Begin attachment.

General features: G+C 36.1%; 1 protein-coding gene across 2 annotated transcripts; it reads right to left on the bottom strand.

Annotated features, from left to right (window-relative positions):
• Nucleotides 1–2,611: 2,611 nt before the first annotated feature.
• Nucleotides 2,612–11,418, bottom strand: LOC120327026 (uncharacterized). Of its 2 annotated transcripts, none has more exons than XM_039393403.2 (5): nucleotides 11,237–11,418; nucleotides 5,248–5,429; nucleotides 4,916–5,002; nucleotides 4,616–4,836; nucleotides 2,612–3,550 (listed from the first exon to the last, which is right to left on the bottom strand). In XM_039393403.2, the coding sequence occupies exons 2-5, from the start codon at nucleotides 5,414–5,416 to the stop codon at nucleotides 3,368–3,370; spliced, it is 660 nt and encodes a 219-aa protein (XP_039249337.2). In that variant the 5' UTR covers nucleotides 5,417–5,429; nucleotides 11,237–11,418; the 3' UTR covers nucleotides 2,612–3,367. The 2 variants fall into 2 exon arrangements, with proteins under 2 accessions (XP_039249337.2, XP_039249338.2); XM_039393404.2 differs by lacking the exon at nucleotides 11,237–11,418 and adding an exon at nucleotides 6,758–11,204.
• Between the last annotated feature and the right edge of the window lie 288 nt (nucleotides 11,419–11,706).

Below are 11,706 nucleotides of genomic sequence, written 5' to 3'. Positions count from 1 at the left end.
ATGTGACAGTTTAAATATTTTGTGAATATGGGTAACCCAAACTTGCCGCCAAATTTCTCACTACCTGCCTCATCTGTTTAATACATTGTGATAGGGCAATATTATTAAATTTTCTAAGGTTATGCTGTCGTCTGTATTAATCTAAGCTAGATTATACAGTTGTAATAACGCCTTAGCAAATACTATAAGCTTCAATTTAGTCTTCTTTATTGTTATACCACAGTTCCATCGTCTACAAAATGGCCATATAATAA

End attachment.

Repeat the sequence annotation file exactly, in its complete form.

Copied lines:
General features: G+C 36.1%; 1 protein-coding gene across 2 annotated transcripts; it reads right to left on the bottom strand.

Annotated features, from left to right (window-relative positions):
• Nucleotides 1–2,611: 2,611 nt before the first annotated feature.
• Nucleotides 2,612–11,418, bottom strand: LOC120327026 (uncharacterized). Of its 2 annotated transcripts, none has more exons than XM_039393403.2 (5): nucleotides 11,237–11,418; nucleotides 5,248–5,429; nucleotides 4,916–5,002; nucleotides 4,616–4,836; nucleotides 2,612–3,550 (listed from the first exon to the last, which is right to left on the bottom strand). In XM_039393403.2, the coding sequence occupies exons 2-5, from the start codon at nucleotides 5,414–5,416 to the stop codon at nucleotides 3,368–3,370; spliced, it is 660 nt and encodes a 219-aa protein (XP_039249337.2). In that variant the 5' UTR covers nucleotides 5,417–5,429; nucleotides 11,237–11,418; the 3' UTR covers nucleotides 2,612–3,367. The 2 variants fall into 2 exon arrangements, with proteins under 2 accessions (XP_039249337.2, XP_039249338.2); XM_039393404.2 differs by lacking the exon at nucleotides 11,237–11,418 and adding an exon at nucleotides 6,758–11,204.
• Between the last annotated feature and the right edge of the window lie 288 nt (nucleotides 11,419–11,706).

Below are 11,706 nucleotides of genomic sequence, written 5' to 3'. Positions count from 1 at the left end.
ATGTGACAGTTTAAATATTTTGTGAATATGGGTAACCCAAACTTGCCGCCAAATTTCTCACTACCTGCCTCATCTGTTTAATACATTGTGATAGGGCAATATTATTAAATTTTCTAAGGTTATGCTGTCGTCTGTATTAATCTAAGCTAGATTATACAGTTGTAATAACGCCTTAGCAAATACTATAAGCTTCAATTTAGTCTTCTTTATTGTTATACCACAGTTCCATCGTCTACAAAATGGCCATATAATAA